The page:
Three immediate steps to address homelessness in Seattle.

According to the information released today, there are nearly 3,900 unsheltered people experiencing homelessness in our city. That’s heartbreaking and unacceptable. There is no question that homelessness is one of the most significant issues facing our city today, and if elected mayor, I will make it a priority.

We must find ways to move people off the streets and out of cars and RVs and into homes. This is a complicated problem with many causes; that means we have to look at a number of solutions. Above all else, homeless families and individuals need a safe and stable home. Removing barriers to permanent housing requires not just shelter alternatives, but also requires tackling a variety of challenges, including employment, stable schooling for kids, and addiction and mental health services. I am committed to smartly directing city resources while working with service providers, caring philanthropists, communities, individuals and businesses dedicated to finding solutions.

Here are three immediate steps we should take to address this growing crisis as we work on the longer-term solutions.

1. We must provide more emergency shelter immediately. We should have an immediate goal of 50 to 100 additional beds in each City Council district, which would provide a safe alternative to sleeping on the streets each night to as many as 700 additional people. This could be accomplished through opening one community center in each council district (or community centers in high homelessness neighborhoods) during non-operating hours as shelters for the homeless families. We have seen that community centers have effectively served as places for hygiene services in their off-hours. Some districts may have better or more immediate solutions — like partnering with other faith and community groups — but we need to do it now. This is about providing respite and safe places for people living on our streets while we continue to reform and get shelters online that lead to better, long-term outcomes.

2. We are seeing a substantial rise in the number of people living in cars and RVs in Seattle, including many homeless families. These populations are reluctant to move into emergency shelters because they already have a roof over their heads. They also tend to have less severe barriers than those living on the streets or in unauthorized tent encampments. This makes them good candidates for diversion opportunities or, in some cases, rapid rehousing(moving them directly into housing that comes with a shorter term three- to six-month rent subsidy as their underlying problems are addressed and stabilized).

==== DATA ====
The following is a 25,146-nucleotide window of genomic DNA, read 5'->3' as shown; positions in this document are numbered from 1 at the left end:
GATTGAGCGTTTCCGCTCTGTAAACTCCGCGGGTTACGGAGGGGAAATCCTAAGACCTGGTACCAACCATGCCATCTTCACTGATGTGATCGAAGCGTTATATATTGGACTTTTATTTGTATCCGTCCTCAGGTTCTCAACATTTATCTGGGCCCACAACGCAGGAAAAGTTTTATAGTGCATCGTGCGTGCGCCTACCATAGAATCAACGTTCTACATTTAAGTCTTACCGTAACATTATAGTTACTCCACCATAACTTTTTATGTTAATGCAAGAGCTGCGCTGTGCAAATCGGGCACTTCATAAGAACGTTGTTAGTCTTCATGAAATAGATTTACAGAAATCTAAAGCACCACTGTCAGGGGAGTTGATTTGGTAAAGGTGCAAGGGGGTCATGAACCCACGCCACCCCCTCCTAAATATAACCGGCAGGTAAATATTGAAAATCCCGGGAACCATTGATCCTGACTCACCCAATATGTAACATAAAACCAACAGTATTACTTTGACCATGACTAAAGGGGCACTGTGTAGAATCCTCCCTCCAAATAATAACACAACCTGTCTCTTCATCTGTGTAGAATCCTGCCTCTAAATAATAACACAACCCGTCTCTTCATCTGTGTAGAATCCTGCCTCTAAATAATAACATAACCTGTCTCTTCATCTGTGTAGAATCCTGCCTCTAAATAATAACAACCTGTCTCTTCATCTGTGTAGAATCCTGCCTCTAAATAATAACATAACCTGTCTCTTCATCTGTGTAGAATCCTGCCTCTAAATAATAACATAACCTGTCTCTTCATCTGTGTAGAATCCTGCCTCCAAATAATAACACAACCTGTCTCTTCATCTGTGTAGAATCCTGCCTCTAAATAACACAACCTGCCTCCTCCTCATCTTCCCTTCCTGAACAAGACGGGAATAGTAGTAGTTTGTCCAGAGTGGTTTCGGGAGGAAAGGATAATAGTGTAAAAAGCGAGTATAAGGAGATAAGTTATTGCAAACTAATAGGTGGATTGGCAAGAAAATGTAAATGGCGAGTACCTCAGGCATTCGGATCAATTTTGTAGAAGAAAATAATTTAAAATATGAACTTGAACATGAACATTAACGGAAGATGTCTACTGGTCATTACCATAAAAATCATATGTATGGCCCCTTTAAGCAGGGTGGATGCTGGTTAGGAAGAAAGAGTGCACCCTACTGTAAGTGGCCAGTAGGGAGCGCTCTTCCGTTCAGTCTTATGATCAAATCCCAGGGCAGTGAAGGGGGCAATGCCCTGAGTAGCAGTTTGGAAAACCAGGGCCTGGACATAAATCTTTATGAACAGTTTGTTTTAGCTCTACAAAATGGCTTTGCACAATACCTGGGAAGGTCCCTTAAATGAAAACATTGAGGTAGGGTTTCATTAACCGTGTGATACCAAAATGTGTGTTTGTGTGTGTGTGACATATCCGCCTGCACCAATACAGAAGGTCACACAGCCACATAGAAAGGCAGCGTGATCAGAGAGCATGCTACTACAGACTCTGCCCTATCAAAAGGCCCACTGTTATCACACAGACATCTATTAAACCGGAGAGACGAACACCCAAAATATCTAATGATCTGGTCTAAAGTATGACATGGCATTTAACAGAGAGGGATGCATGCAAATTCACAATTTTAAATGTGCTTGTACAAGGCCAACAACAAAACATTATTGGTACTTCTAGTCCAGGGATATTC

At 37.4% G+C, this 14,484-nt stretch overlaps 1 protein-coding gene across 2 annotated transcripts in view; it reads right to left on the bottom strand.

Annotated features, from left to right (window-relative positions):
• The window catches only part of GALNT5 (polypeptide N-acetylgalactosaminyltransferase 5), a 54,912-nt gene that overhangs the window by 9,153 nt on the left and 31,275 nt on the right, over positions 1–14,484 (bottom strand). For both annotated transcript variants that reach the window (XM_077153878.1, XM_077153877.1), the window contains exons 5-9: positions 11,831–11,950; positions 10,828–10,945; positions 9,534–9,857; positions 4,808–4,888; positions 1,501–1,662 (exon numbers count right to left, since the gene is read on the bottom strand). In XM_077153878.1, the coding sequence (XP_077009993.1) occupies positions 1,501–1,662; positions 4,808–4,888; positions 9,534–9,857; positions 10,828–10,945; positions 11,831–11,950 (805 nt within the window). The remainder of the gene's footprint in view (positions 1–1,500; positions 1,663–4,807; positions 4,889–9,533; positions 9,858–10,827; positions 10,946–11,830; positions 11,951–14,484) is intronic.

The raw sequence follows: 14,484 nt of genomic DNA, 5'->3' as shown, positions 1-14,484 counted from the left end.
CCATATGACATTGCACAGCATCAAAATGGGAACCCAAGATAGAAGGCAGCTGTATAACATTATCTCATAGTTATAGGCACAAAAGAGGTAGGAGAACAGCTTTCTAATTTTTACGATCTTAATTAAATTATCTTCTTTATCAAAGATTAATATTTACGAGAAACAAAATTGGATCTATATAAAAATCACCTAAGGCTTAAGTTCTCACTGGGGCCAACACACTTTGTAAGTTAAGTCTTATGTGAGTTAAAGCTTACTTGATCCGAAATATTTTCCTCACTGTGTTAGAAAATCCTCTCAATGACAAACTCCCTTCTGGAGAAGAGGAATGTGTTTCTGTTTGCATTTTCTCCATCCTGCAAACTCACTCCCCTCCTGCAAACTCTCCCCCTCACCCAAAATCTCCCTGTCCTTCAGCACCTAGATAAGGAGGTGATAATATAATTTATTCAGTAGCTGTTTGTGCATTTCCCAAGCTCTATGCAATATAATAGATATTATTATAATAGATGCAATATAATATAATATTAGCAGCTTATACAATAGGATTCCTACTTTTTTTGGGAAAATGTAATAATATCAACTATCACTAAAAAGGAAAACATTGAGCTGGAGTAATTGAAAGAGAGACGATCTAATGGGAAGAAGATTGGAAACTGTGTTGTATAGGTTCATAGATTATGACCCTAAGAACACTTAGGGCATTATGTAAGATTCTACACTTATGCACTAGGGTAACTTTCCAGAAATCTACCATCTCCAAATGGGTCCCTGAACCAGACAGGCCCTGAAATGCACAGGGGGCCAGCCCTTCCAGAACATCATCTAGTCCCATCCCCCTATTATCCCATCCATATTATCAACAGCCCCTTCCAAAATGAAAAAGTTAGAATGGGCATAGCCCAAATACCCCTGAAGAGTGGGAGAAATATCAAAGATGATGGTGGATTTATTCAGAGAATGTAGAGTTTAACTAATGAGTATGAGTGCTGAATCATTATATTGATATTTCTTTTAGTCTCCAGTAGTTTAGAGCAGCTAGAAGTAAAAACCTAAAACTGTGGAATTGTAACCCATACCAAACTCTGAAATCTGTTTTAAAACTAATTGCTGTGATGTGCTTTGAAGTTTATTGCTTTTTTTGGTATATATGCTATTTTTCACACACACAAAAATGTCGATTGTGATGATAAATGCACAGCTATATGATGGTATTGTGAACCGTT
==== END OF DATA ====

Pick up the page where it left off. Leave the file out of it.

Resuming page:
The compassionate and effective work of our current Navigation Teams shows the importance of specially trained, interdisciplinary approaches. I propose establishing a dedicated Navigation Team of specially trained police officers and social workers targeted directly at doing outreach to those living in cars and RVs (perhaps two officers and two social workers). The specialized Navigation Teams would work to mitigate quality of life, health and environmental issues, while identifying appropriate candidates for rapid rehousing or other specific services, including mental health and addiction treatment services. We need to focus on those people living with kids in vehicles. We have to partner with our schools and social services to get those kids in a stable living and school environment, so they do not fall further behind.

3. We must commit to exploring with KingCounty a regional consolidation of homelessness services under one roof. Homelessness is a regional problem that needs a regional solution. This approach would reduce administrative overhead and better coordinate service delivery. The current fragmented and siloed aspects of the system — with the County doing the bulk of mental health, while the City handles the bulk of the shelter for single homeless adults — could be streamlined.

We know that people experiencing homelessness are our neighbors, and that those suffering need compassionate solutions and are disproportionately people of color, those who identify as LGBTQ (especially among the youth population), and have a history of domestic violence abuse or experience with foster care. This crisis continues to grow and we must take immediate steps to help get people off the streets and into safe housing.